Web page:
4 Sept 2011 - Diaconate Ordination - Paul Crowe

Decrease font size
Increase font size
Print this page
Home > Archbishop > Homilies > 4 Sept 2011 - Diaconate Ordination - Paul Crowe

Diaconate Ordination
Paul Crowe
Church of the Apostles
4 September 2011

My Dear Friends,

Paul, who for you, Gordana, is your husband, and for you, Natasha, Nicholas, Peter, Annelies and Benjamin, is your father, for you Laurel, is your son, and for you Julianne and Jenny, is your brother, and for many of you, is a close friend, is now to be raised to the order of deacons. I invite all of you, for a moment, to consider carefully the ministry to which Paul is to be promoted.

Paul will draw new strength from the gift of the Holy Spirit. He will be a help to me, and to any future Bishop, and to the body of priests, as a minister of the word, of the altar and of charity. He will make himself a servant to all.

As a minister of the altar he will proclaim the Gospel, prepare for the celebration of the Eucharist, and give the Lord’s body and blood to the community of believers.  It will also be his duty, at the discretion of the bishop, to bring the Word of God to believer and unbeliever alike, to preside over public prayer, to baptise, to assist at marriages and to bless them, to give viaticum to the dying and to give viaticum to the dying and to lead the rites of Christian burial.

Once Paul is consecrated by the laying on of hands, the power that comes to bishops from the apostles, and is bound more closely to the altar, he will perform works of charity in the name of the bishop or of the parish priest. From the way he goes about these duties, may you recognize him as a disciple of Jesus, who came to serve, not to be served.

Paul, you are being raised to the order of deacons. The Lord has set an example for you to follow. It is the same Lord who called Jeremiah, who is now calling you, to a special ministry and mission in the Church, and to the world.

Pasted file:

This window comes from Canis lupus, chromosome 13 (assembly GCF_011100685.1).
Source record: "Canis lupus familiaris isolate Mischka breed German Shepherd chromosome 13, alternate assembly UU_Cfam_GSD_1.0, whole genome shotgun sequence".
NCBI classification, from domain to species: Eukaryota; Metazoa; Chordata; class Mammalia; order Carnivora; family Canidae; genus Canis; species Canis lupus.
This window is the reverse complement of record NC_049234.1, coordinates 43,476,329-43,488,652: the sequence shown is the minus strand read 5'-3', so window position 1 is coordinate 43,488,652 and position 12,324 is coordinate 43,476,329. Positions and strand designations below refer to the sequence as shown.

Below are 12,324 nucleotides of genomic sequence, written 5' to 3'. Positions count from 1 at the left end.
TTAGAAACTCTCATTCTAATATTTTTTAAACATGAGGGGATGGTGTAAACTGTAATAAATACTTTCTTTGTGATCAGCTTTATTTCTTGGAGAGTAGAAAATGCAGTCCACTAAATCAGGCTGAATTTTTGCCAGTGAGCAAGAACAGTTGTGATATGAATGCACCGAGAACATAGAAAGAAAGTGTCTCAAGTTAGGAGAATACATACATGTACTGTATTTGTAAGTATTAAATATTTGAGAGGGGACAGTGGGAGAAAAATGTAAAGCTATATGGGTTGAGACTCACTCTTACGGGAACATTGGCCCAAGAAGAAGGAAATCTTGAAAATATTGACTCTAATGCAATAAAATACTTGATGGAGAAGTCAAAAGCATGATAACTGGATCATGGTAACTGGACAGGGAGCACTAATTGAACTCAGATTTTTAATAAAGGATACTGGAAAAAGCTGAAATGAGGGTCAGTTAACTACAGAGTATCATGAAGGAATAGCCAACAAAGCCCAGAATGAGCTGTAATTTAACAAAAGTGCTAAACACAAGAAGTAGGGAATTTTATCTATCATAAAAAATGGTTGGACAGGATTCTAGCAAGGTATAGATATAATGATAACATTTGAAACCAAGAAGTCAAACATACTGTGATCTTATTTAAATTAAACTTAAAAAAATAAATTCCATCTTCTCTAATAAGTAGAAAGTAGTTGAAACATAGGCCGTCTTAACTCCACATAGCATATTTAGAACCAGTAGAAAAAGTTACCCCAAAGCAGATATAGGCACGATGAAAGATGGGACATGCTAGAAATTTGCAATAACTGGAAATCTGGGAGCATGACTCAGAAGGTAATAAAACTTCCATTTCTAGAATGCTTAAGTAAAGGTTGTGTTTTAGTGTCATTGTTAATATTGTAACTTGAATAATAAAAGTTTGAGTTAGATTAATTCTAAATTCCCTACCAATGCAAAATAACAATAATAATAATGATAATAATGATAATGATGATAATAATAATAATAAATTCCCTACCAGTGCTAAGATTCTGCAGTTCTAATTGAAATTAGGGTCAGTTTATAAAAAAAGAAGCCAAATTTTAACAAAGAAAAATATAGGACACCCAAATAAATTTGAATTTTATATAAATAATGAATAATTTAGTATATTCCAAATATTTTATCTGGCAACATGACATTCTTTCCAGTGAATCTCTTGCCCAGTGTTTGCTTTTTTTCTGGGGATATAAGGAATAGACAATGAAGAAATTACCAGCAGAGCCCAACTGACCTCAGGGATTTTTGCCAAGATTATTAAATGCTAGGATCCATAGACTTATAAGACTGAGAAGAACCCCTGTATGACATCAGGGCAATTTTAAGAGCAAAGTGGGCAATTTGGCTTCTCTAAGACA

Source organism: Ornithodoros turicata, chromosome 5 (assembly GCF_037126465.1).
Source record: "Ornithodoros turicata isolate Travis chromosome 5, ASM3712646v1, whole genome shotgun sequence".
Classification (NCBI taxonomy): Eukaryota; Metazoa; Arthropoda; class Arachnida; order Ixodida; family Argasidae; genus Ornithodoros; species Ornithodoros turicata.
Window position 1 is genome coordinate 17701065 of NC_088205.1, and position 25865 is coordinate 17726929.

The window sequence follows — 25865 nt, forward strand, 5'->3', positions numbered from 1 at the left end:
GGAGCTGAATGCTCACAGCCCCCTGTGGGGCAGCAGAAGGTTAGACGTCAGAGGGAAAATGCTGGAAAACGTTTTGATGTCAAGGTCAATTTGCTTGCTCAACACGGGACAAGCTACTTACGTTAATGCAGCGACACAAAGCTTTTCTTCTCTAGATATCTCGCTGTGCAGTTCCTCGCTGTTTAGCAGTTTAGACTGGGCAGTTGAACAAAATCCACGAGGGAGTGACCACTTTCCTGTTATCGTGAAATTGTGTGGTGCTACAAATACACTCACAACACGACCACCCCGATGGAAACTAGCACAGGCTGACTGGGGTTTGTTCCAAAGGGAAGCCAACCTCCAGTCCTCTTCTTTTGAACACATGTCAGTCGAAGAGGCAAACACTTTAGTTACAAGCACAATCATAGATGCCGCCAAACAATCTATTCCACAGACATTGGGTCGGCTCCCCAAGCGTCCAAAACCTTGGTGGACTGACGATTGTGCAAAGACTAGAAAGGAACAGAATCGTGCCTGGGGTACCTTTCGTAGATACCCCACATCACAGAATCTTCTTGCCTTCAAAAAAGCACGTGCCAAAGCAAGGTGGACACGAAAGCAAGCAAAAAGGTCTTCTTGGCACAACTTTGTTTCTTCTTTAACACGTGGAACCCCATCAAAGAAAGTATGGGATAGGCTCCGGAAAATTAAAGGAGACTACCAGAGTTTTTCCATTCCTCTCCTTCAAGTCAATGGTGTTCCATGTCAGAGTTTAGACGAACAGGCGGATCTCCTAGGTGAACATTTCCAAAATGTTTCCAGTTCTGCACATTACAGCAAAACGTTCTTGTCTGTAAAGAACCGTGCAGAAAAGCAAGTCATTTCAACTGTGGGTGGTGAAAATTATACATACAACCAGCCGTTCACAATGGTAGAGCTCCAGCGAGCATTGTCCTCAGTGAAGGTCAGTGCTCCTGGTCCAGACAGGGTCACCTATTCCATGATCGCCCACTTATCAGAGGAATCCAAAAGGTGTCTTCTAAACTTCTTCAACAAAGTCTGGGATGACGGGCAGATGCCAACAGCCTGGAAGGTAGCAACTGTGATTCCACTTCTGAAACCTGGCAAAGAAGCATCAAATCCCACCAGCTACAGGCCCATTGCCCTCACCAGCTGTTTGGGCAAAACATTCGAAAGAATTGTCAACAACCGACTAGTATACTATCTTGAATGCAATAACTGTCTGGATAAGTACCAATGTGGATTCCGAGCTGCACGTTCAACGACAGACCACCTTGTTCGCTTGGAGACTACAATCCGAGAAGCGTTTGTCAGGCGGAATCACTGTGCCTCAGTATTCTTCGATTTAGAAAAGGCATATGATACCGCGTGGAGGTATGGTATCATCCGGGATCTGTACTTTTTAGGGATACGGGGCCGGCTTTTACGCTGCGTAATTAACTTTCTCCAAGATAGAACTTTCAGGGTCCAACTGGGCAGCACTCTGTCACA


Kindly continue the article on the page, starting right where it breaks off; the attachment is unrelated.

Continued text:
As a deacon you will serve Jesus Christ, who was known among his disciples as one who served others. The Gospel reading this evening tells us that after first choosing twelve disciples, Jesus then chose a wider group again, 72 in this instance, to go out and preach the good news of the Kingdom. God could well have achieved the desired result without calling on anyone else to assist in the task.

What is truly amazing is that God, through the Incarnation, enlists our help in our own redemption. Christ, the perfect human being, wants us to join in his saving work, and so invites all of us to become engaged in one way or another.

In the writings of St. Paul, one often notices how he refers to his “fellow workers.” “We are fellow workers with God; you are God’s farm, God’s building.” 1 There are many ways in which we can be “fellow workers” with Christ. Marriage, as we know, and as you Paul, certainly know, is a special vocation.

Caring for people in terms of providing them with good dental care is another; offering pastoral care to those in hospital, as Gordana does, is yet another. Everything, from the smallest act of witness, for Christ’s sake, to the witness of the martyr, helps to build the kingdom.

Like those whom the apostles chose for works of charity, you should be a person of good reputation, filled with wisdom and the Holy Spirit. You are to show, before God and everyone, that you are above every suspicion of blame, a true minister of Christ and of God’s mysteries, a person firmly rooted in faith. Never turn away from the hope which the Gospel offers; now you must not only listen to God’s Word but you are also to preach it.

I exhort you to hold the mystery of faith with a clear conscience. You are to express in action what you proclaim by word of mouth. Then the people of Christ, brought to life by the Spirit, will be an offering God accepts. Finally, on the last day, when you go to meet the Lord, you will hear him say; “Well done, good and faithful servant, enter into the joy of your Lord.”

I know that I speak for everyone here, when expressing our great joy that you have been called by God to the Order of Deacon. It is another very significant moment in the life of the Archdiocese, as you are now the second person to be ordained as a Permanent Deacon, and hopefully not the last. Just as you have taken inspiration from our first deacon, Nick Macfarlane, I believe that there are others who will take inspiration from the step you are taking tonight, and I ask encourage them to come forward and speak about their aspirations.

Before we go any further however, as the Church requires of both of us, I invite you to make your commitment to a life lived according to the example of Christ, and to declare your intention to undertake the office of Deacon.

1 1 Corinthians 3, 9.